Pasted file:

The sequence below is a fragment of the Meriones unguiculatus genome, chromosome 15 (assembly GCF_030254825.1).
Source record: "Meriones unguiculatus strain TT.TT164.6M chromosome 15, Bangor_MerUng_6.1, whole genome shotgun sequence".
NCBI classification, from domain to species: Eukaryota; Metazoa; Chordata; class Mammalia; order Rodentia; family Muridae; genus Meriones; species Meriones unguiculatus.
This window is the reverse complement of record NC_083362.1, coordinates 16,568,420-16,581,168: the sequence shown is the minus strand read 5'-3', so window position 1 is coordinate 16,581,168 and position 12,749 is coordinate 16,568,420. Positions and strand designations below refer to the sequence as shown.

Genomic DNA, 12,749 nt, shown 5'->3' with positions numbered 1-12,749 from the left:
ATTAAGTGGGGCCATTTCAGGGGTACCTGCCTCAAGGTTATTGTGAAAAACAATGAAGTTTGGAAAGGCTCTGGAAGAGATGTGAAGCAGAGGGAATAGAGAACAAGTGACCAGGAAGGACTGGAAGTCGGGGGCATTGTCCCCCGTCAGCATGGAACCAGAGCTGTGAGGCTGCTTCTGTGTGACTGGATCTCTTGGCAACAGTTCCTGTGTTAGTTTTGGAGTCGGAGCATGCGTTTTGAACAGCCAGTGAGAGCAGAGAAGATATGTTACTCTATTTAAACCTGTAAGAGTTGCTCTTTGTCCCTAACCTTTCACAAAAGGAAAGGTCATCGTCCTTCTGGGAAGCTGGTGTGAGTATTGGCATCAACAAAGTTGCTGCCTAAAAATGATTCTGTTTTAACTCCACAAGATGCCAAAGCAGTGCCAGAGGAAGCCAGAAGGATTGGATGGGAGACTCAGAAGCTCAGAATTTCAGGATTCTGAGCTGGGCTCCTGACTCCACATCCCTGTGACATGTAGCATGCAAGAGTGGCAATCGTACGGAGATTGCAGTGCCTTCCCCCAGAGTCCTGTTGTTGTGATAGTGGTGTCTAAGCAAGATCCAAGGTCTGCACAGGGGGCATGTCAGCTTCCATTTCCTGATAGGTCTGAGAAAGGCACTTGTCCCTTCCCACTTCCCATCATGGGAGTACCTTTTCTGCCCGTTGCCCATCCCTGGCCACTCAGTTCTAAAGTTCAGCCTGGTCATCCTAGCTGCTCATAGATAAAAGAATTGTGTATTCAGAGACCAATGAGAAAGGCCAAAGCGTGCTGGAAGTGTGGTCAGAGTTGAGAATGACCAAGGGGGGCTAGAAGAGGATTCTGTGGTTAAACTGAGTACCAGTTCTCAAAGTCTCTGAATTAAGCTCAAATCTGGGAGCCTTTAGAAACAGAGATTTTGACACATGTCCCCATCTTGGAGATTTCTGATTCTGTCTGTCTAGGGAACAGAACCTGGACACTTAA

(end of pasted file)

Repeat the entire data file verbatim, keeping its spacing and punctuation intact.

The sequence below is a fragment of the Meriones unguiculatus genome, chromosome 15 (assembly GCF_030254825.1).
Source record: "Meriones unguiculatus strain TT.TT164.6M chromosome 15, Bangor_MerUng_6.1, whole genome shotgun sequence".
NCBI classification, from domain to species: Eukaryota; Metazoa; Chordata; class Mammalia; order Rodentia; family Muridae; genus Meriones; species Meriones unguiculatus.
This window is the reverse complement of record NC_083362.1, coordinates 16,568,420-16,581,168: the sequence shown is the minus strand read 5'-3', so window position 1 is coordinate 16,581,168 and position 12,749 is coordinate 16,568,420. Positions and strand designations below refer to the sequence as shown.

Genomic DNA, 12,749 nt, shown 5'->3' with positions numbered 1-12,749 from the left:
ATTAAGTGGGGCCATTTCAGGGGTACCTGCCTCAAGGTTATTGTGAAAAACAATGAAGTTTGGAAAGGCTCTGGAAGAGATGTGAAGCAGAGGGAATAGAGAACAAGTGACCAGGAAGGACTGGAAGTCGGGGGCATTGTCCCCCGTCAGCATGGAACCAGAGCTGTGAGGCTGCTTCTGTGTGACTGGATCTCTTGGCAACAGTTCCTGTGTTAGTTTTGGAGTCGGAGCATGCGTTTTGAACAGCCAGTGAGAGCAGAGAAGATATGTTACTCTATTTAAACCTGTAAGAGTTGCTCTTTGTCCCTAACCTTTCACAAAAGGAAAGGTCATCGTCCTTCTGGGAAGCTGGTGTGAGTATTGGCATCAACAAAGTTGCTGCCTAAAAATGATTCTGTTTTAACTCCACAAGATGCCAAAGCAGTGCCAGAGGAAGCCAGAAGGATTGGATGGGAGACTCAGAAGCTCAGAATTTCAGGATTCTGAGCTGGGCTCCTGACTCCACATCCCTGTGACATGTAGCATGCAAGAGTGGCAATCGTACGGAGATTGCAGTGCCTTCCCCCAGAGTCCTGTTGTTGTGATAGTGGTGTCTAAGCAAGATCCAAGGTCTGCACAGGGGGCATGTCAGCTTCCATTTCCTGATAGGTCTGAGAAAGGCACTTGTCCCTTCCCACTTCCCATCATGGGAGTACCTTTTCTGCCCGTTGCCCATCCCTGGCCACTCAGTTCTAAAGTTCAGCCTGGTCATCCTAGCTGCTCATAGATAAAAGAATTGTGTATTCAGAGACCAATGAGAAAGGCCAAAGCGTGCTGGAAGTGTGGTCAGAGTTGAGAATGACCAAGGGGGGCTAGAAGAGGATTCTGTGGTTAAACTGAGTACCAGTTCTCAAAGTCTCTGAATTAAGCTCAAATCTGGGAGCCTTTAGAAACAGAGATTTTGACACATGTCCCCATCTTGGAGATTTCTGATTCTGTCTGTCTAGGGAACAGAACCTGGACACTTAA